Fingerprint Pattern Analysis in Forensics

This is a practical worksheet that gives enlarged fingerprint patterns and asks students to find the individual characteristics in the fingerprints.  This is a great way to give students the opportunity to make some comparisons themselves!Fingerprint Analysis Activity

Fingerprint Analysis In Practice…

This activity takes approximately 45 minutes for students to complete.  Often, after the students have completed this activity, I have them use plain white paper and an inkpad to make their own fingerprint patterns.  Depending on time and resources, these patterns can be scanned to enlarge them or made larger using a copy machine.  My students enjoy seeing their own fingerprints.

It is good to use in a Forensics course after discussing the different minutiae patterns, and how to do a ridge count by finding a core and delta.

This topic follows Crime Scene Protocols in my forensics curriculum.  The unit topics up to this point in the course are:

  • Introduction to Forensics
  • Crime Scene Protocols
  • Fingerprint Evidence

Check out the Forensics page for a full list of resources available for a Forensic Science course.

If you are interested in using my prezi with your class, you will find the information needed to complete the activity. The prezi describes some of the history of fingerprinting, people involved in major discoveries, and how fingerprints are use in a forensic investigation.  There is an embedded youtube video in the prezi and the powerpoint about IAFIS, the FBI’s database of fingerprints.  The content in the prezi and powerpoint are identical so it is just a matter of choice for the teacher.  So, do you want to use the free prezi or purchase the powerpoint from my TPT store?

Topics include:

  • Fingerprint technology through history
  • Formation of fingerprints
  • Collection of fingerprints
  • Comparison of fingerprint patterns
  • AFIS fingerprint database
Fingerprinting note guide for free prezi Fingerprinting PowerPoint lecture and student note guide

Forensics: Virtual Autopsy Activity

forensics: virtual autopsy activityThis is a great virtual autopsy activity for a Forensics course or unit on pathology or anatomy.  Students visit a website that has 18 different examples of autopsies with lab results for each body system.  Students record all relevant information and then try to determine the cause of death.  This can be used as an introduction to the unit, as an activity within the unit, or even as a great sub plan!  Best part, we don’t have to view a real autopsy!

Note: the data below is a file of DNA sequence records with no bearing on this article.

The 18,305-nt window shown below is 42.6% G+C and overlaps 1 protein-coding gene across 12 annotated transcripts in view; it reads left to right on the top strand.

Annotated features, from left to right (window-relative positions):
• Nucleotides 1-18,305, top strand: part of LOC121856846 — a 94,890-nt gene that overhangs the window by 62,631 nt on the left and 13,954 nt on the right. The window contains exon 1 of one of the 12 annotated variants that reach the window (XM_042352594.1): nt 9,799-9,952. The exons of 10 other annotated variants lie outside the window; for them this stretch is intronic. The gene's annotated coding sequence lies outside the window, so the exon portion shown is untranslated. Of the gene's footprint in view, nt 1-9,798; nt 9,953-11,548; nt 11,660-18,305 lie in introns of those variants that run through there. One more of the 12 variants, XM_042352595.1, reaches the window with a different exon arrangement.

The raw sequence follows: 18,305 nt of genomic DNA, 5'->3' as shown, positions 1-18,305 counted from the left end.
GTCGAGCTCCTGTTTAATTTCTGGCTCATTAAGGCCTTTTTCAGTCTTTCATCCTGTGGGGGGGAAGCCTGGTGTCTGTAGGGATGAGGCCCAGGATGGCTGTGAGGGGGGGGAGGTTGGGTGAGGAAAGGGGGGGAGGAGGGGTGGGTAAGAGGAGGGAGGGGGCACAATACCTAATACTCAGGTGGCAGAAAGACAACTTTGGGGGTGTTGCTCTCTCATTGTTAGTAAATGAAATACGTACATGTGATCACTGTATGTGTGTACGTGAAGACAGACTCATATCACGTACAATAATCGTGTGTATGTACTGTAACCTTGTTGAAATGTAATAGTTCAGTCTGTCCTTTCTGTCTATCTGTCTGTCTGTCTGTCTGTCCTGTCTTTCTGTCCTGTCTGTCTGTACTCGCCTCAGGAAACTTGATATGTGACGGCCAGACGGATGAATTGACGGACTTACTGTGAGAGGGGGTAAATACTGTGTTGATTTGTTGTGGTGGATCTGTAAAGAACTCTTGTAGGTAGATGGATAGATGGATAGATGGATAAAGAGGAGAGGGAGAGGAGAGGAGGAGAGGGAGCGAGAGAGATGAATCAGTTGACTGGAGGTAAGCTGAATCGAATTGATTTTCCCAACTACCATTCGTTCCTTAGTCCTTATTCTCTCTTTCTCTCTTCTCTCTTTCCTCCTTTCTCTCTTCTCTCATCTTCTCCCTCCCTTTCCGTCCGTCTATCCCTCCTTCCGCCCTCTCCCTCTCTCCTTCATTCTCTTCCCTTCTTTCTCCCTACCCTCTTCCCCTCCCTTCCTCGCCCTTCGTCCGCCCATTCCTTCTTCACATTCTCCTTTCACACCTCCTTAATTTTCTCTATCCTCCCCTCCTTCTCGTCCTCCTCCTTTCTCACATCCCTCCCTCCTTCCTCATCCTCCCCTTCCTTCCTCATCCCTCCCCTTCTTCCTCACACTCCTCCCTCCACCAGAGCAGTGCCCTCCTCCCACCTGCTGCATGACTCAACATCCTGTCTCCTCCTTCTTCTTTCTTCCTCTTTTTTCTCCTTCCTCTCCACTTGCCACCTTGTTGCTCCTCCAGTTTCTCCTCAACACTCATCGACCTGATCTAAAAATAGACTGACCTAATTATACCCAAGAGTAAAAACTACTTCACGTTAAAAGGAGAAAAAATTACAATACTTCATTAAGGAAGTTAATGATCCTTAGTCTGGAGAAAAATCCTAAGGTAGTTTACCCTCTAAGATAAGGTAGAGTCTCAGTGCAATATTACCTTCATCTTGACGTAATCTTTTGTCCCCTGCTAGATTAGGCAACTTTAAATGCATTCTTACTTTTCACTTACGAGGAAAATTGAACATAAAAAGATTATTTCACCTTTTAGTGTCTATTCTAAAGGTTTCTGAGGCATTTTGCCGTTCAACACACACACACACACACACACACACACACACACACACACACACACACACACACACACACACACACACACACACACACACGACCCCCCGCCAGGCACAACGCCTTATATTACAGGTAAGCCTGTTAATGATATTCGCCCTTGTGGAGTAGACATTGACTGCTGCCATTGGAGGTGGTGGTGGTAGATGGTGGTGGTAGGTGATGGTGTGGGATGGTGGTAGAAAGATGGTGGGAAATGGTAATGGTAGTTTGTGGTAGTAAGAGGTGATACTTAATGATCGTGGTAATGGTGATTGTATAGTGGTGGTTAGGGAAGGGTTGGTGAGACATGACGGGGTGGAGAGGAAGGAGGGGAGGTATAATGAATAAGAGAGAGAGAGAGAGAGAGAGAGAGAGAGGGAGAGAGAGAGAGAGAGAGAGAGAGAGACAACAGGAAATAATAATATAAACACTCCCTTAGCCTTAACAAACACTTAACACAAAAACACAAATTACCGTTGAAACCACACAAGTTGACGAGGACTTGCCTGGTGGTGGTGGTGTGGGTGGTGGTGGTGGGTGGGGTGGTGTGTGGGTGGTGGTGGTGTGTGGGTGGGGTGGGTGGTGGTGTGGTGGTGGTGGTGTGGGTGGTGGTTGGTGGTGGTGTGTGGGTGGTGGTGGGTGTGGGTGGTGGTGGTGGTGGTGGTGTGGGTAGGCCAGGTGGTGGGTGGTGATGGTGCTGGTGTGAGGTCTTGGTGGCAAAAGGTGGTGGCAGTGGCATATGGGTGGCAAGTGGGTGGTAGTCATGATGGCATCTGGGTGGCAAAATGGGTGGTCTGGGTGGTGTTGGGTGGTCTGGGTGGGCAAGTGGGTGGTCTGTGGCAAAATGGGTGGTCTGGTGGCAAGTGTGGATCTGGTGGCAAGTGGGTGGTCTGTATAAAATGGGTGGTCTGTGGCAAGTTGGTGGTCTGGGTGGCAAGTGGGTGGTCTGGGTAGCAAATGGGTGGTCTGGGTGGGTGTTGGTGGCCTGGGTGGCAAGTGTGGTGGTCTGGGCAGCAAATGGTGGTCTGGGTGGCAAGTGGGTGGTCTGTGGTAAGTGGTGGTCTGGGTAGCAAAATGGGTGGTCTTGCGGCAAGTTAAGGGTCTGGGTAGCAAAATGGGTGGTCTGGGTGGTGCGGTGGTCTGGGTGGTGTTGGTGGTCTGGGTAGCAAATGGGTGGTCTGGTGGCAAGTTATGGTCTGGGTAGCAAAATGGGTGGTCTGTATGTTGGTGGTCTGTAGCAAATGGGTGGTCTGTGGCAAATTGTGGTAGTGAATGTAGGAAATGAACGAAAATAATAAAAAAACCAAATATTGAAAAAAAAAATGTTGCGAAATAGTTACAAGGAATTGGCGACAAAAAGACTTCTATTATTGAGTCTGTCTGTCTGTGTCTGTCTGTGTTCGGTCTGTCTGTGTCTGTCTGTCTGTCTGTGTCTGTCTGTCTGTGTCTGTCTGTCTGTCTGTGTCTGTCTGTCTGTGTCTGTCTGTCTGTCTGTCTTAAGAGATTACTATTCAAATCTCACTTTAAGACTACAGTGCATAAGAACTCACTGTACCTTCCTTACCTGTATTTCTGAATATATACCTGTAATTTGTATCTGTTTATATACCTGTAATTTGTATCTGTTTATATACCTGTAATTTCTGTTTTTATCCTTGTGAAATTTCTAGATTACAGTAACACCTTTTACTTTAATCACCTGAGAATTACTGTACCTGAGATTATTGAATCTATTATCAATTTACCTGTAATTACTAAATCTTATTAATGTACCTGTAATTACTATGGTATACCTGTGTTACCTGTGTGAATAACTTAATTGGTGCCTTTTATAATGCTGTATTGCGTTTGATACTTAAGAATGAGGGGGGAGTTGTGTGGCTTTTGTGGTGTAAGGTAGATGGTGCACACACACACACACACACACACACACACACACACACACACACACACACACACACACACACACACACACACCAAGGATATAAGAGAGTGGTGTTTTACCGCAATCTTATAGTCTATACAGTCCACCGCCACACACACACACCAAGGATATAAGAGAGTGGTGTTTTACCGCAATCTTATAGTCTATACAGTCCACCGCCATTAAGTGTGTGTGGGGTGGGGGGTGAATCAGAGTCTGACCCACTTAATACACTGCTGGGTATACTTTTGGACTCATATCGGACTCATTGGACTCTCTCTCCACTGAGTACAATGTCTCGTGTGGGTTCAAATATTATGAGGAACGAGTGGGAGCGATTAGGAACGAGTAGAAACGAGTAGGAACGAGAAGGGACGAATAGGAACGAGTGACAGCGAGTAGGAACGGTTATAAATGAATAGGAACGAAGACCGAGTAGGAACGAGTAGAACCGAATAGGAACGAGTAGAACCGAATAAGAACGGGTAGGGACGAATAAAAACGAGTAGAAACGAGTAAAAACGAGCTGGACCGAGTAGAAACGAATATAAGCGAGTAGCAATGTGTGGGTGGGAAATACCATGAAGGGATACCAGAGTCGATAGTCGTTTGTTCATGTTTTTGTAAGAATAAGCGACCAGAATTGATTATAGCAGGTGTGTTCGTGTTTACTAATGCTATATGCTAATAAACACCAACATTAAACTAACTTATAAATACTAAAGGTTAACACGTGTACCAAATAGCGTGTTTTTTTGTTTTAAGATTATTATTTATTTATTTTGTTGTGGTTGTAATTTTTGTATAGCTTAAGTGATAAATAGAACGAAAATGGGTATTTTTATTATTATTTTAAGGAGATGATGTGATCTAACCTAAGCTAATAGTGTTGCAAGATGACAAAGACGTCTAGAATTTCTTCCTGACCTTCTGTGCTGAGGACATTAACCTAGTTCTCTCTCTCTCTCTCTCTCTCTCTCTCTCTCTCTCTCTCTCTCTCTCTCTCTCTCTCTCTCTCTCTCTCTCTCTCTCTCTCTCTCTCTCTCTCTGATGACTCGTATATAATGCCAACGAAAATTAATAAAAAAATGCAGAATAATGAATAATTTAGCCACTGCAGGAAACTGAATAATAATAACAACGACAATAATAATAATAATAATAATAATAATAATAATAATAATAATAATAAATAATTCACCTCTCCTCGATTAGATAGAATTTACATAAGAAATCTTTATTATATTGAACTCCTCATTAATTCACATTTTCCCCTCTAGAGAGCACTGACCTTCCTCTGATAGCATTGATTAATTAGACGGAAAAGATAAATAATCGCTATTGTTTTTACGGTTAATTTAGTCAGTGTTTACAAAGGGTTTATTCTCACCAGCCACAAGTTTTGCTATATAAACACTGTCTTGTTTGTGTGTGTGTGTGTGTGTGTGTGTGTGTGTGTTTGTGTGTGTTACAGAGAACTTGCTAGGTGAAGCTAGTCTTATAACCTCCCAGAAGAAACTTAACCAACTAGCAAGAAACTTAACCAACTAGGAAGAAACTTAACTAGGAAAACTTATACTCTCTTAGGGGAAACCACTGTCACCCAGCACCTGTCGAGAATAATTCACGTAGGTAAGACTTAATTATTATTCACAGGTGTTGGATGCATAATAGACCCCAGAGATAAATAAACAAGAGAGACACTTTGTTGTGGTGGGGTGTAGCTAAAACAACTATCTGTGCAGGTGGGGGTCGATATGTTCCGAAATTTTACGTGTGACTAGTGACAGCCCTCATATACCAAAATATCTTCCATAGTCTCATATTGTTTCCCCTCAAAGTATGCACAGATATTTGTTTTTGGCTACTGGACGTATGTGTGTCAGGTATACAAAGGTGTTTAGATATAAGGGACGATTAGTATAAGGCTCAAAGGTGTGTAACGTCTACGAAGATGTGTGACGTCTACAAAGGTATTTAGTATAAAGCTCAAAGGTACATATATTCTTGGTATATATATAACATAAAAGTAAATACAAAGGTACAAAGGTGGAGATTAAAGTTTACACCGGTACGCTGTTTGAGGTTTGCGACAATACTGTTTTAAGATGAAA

Here is the link to the website used in the activity:
The following handouts are available from my store for a very low price.  Click here to get the handouts.
Virtual Autopsy Student Handout (MS Word File)
Virtual Autopsy Student Handout (PDF)

My students love this project, even seniors who are nearing the end of their high school days!  Each file is included as both a PDF and Word document so you can customize as needed.  Please comment your questions, suggestions, or successes!

DNA – The Secret of Photo 51

Photo 51The NOVA video The Secret of Photo 51 is a resource that I like to use near the beginning of our study of DNA when we are learning about the structure of DNA. It is a good introduction to the work that went on in discovering the structure of DNA and also gets into ‘What Scientists Do.’

Brief summary of the video:

The Secret of Photo 51 takes us into post-World War II Europe where the race to determine the structure of DNA was heating up. The video describes what Watson and Crick were doing, but focuses on their ‘unknowing collaborator’ Rosalind Franklin. She was using X-ray diffraction techniques to analyze the structure of DNA. It is said that without knowledge of her unpublished work Watson and Crick would not have been able to determine the structure of DNA.

In addition to discussing DNA structure, the following topics become good discussions with this video:

  • What scientists do – the fact that in science your success is measured by what you can publish in scientific journals, and funding for your work is provided based on both your past work and your ideas
  • How life has changed for women scientists – Rosalind Franklin was not treated well, or as an equal, by the men that she was working with at the time
  • Scientific press vs. popular press (in terms of Watson’s book)
  • The Nobel Prize – I like to describe it as winning the Superbowl of science!

The video is 1 hour long and is available through the PBS store or your library. For more information about the film visit the PBS website:

I have created a video guide with questions for students to fill in as they watch this film.  If you are interested in the handout it is available through my Teacher Pay Teachers store by clicking here: